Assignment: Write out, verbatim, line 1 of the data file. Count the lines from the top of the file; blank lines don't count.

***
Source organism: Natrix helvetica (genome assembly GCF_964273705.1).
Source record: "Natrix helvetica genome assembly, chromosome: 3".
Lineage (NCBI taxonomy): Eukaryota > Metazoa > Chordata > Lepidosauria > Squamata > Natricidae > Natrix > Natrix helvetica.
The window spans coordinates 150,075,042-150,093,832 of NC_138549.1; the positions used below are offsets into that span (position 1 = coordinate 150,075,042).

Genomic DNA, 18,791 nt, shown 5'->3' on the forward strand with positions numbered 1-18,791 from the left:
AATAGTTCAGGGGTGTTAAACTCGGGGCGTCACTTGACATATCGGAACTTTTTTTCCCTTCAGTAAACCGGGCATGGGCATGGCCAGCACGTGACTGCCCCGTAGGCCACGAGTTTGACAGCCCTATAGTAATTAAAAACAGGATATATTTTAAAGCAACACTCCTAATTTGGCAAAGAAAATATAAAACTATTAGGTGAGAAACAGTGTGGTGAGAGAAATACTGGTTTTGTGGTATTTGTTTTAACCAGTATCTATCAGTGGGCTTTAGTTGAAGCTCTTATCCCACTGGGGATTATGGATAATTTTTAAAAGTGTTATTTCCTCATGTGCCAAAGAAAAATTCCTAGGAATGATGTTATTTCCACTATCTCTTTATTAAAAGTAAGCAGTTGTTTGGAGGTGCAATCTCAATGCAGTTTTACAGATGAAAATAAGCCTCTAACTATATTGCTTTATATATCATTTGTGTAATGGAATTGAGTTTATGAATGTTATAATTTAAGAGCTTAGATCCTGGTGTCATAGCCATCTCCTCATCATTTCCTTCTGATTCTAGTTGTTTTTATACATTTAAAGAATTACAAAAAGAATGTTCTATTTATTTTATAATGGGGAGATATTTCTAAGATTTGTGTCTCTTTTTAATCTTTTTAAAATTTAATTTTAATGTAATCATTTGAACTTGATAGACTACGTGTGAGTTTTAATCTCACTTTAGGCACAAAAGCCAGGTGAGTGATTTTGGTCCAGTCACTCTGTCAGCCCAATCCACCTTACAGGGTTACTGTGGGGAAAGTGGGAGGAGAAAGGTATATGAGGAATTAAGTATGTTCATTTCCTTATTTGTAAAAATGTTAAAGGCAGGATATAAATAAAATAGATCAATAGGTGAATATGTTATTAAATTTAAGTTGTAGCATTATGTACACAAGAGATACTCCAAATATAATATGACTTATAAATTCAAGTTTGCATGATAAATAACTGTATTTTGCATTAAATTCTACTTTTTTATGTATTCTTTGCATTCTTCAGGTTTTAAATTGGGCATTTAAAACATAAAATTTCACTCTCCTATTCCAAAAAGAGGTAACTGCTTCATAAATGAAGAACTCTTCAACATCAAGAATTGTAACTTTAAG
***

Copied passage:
Source organism: Natrix helvetica (genome assembly GCF_964273705.1).